When multiple objects are very close spatially, they may appear as one single object in one camera image. However, from a perpendicular angle, the other camera most likely sees these objects as separate particles in the image. With a specially designed algorithm, this system is able to match and identify all the objects in two images and separate the 'clumped' objects.
Two IEEE 1394 line scan cameras with 1024 pixels from Imaging Solution Group were chosen for this application. Along with two linear lights manufactured by Advanced Illumination, the cameras provide object resolution of better than 1 mm in a 15 x 15 mm image area where all the falling objects are measured. The bright backlighting does provide a challenge for smaller objects by tending to make small objects not dark enough in the image, due to an edge diffraction effect that reduces the contrast of the small object. To overcome this, the threshold value was adjusted for smaller objects, enabling measurement of objects 1 mm or less in diameter.
The synchronisation of two cameras is critical to accurately counting and measuring falling objects. The cameras are externally triggered using a pulse train signal from an NI PCI-6601 counter/timer card. With this single-source triggering of the scanning lines and the precise physical alignment of the two cameras, an object appears in both camera images at the same vertical position.
One Dell PC was used to acquire and process images and run an object classification algorithm, as well as display, generate and report results. A NI PCI-8252 IEEE 1394 interface card plugs in to the PC and connects the two line scan cameras.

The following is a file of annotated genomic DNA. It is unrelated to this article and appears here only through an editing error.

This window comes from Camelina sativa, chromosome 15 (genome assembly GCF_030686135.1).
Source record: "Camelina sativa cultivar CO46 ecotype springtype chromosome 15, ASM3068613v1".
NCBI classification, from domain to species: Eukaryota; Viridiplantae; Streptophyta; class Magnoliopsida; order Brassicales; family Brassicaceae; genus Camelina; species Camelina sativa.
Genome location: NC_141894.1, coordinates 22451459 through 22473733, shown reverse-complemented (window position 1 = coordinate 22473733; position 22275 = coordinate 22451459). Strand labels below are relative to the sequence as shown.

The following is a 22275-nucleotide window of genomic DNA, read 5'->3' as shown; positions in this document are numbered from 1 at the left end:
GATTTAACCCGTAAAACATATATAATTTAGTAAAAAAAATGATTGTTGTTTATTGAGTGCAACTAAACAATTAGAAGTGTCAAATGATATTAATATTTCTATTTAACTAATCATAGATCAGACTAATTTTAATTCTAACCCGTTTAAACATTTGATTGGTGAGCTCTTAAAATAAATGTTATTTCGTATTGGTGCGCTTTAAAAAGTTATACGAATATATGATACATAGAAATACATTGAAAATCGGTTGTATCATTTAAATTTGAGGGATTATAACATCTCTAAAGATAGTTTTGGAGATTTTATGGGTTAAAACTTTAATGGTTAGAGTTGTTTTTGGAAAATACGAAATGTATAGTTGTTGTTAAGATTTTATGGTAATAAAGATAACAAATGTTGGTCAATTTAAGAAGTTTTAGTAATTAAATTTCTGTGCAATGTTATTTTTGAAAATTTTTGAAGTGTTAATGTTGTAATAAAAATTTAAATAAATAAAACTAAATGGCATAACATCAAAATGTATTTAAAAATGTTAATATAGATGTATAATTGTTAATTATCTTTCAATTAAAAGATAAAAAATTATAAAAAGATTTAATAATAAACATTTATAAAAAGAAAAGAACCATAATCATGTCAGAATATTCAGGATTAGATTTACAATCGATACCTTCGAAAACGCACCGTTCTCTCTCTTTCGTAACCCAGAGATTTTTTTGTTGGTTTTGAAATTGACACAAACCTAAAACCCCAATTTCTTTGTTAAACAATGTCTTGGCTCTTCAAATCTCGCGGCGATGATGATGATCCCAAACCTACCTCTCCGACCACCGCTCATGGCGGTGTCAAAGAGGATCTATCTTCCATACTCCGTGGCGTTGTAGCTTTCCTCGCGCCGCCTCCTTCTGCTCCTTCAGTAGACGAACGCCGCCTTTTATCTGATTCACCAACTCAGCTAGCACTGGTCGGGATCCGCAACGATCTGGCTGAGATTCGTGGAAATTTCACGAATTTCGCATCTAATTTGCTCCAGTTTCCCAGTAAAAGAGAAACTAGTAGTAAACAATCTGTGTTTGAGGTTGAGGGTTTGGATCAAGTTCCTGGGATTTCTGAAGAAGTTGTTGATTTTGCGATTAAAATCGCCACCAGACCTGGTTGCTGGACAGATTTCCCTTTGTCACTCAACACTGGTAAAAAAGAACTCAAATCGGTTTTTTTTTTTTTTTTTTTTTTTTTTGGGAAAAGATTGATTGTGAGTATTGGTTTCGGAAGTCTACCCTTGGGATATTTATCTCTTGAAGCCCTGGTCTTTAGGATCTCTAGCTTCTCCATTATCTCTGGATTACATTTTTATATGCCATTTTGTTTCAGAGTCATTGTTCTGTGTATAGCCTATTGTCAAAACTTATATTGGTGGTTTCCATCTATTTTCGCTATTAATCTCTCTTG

Spatial resolution and accuracy
1 mm ball bearings were used to test the minimum detectable object size of the system. The system can easily count and measure these ball bearings. Although tests have not actually been performed using objects smaller than 1 mm, it is predicted that it can resolve objects as small as 0,5 mm based on the current hardware configuration.
The accuracy of the spatial measurement is determined by the following factors:
* Image resolution.
* Camera sensor signal-to-noise ratio.
* Lens quality.
* Lighting quality.
* Optical calibration.
Time resolution and accuracy
The time resolution of the system is determined by the line scan rate of the camera and the speed of the image processing. In this system, the camera has a maximum line rate of 10 KHz, which translates to 100 microseconds of time spacing between scan lines. Because the cameras' line scan is triggered by an external precision pulse signal, the accuracy of the object timing measurement is mainly determined by the time resolution. It is estimated to be 200 microseconds.
With the current low-end system configuration, the system is able to count objects with variable sizes at up to 450 objects per second with 99% accuracy, whereas at the lower rate of 200 objects per second, the system has 99,5% counting accuracy.
The system specifications can be improved by using higher-performance components, such as cameras with higher line rate and more pixels, and frame grabbers with PCI Express technology. The machine vision system developed exceeds the original customer requirements and the customer has been using it successfully to improve the design and manufacturing processes of their products.
For more information contact National Instruments, 0800 203 199.